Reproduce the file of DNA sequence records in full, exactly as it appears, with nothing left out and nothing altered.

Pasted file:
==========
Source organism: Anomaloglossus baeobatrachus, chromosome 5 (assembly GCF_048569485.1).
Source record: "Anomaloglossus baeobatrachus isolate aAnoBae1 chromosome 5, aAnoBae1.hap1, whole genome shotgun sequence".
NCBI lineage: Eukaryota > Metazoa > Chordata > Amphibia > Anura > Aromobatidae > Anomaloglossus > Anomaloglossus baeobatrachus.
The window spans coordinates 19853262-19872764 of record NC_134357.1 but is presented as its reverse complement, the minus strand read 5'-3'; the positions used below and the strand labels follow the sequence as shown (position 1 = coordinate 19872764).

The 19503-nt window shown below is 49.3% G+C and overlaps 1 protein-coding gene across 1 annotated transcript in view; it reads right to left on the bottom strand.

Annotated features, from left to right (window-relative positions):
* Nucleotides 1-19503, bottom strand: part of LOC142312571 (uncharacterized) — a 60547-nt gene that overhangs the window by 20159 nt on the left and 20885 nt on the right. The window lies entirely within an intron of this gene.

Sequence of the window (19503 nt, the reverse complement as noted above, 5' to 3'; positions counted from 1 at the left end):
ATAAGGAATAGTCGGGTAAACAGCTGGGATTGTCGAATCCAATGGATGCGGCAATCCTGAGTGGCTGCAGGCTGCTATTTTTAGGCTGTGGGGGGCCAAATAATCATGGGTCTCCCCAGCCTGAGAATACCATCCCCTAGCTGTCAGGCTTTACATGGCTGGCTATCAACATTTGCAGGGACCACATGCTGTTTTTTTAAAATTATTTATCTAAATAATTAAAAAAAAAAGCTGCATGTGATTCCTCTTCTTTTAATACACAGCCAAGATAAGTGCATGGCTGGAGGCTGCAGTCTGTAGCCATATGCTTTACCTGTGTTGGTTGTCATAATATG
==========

Source organism: Anomaloglossus baeobatrachus, chromosome 5 (assembly GCF_048569485.1).
Source record: "Anomaloglossus baeobatrachus isolate aAnoBae1 chromosome 5, aAnoBae1.hap1, whole genome shotgun sequence".
NCBI lineage: Eukaryota > Metazoa > Chordata > Amphibia > Anura > Aromobatidae > Anomaloglossus > Anomaloglossus baeobatrachus.
The window spans coordinates 19853262-19872764 of record NC_134357.1 but is presented as its reverse complement, the minus strand read 5'-3'; the positions used below and the strand labels follow the sequence as shown (position 1 = coordinate 19872764).

The 19503-nt window shown below is 49.3% G+C and overlaps 1 protein-coding gene across 1 annotated transcript in view; it reads right to left on the bottom strand.

Annotated features, from left to right (window-relative positions):
* Nucleotides 1-19503, bottom strand: part of LOC142312571 (uncharacterized) — a 60547-nt gene that overhangs the window by 20159 nt on the left and 20885 nt on the right. The window lies entirely within an intron of this gene.

Sequence of the window (19503 nt, the reverse complement as noted above, 5' to 3'; positions counted from 1 at the left end):
ATAAGGAATAGTCGGGTAAACAGCTGGGATTGTCGAATCCAATGGATGCGGCAATCCTGAGTGGCTGCAGGCTGCTATTTTTAGGCTGTGGGGGGCCAAATAATCATGGGTCTCCCCAGCCTGAGAATACCATCCCCTAGCTGTCAGGCTTTACATGGCTGGCTATCAACATTTGCAGGGACCACATGCTGTTTTTTTAAAATTATTTATCTAAATAATTAAAAAAAAAAGCTGCATGTGATTCCTCTTCTTTTAATACACAGCCAAGATAAGTGCATGGCTGGAGGCTGCAGTCTGTAGCCATATGCTTTACCTGTGTTGGTTGTCATAATATG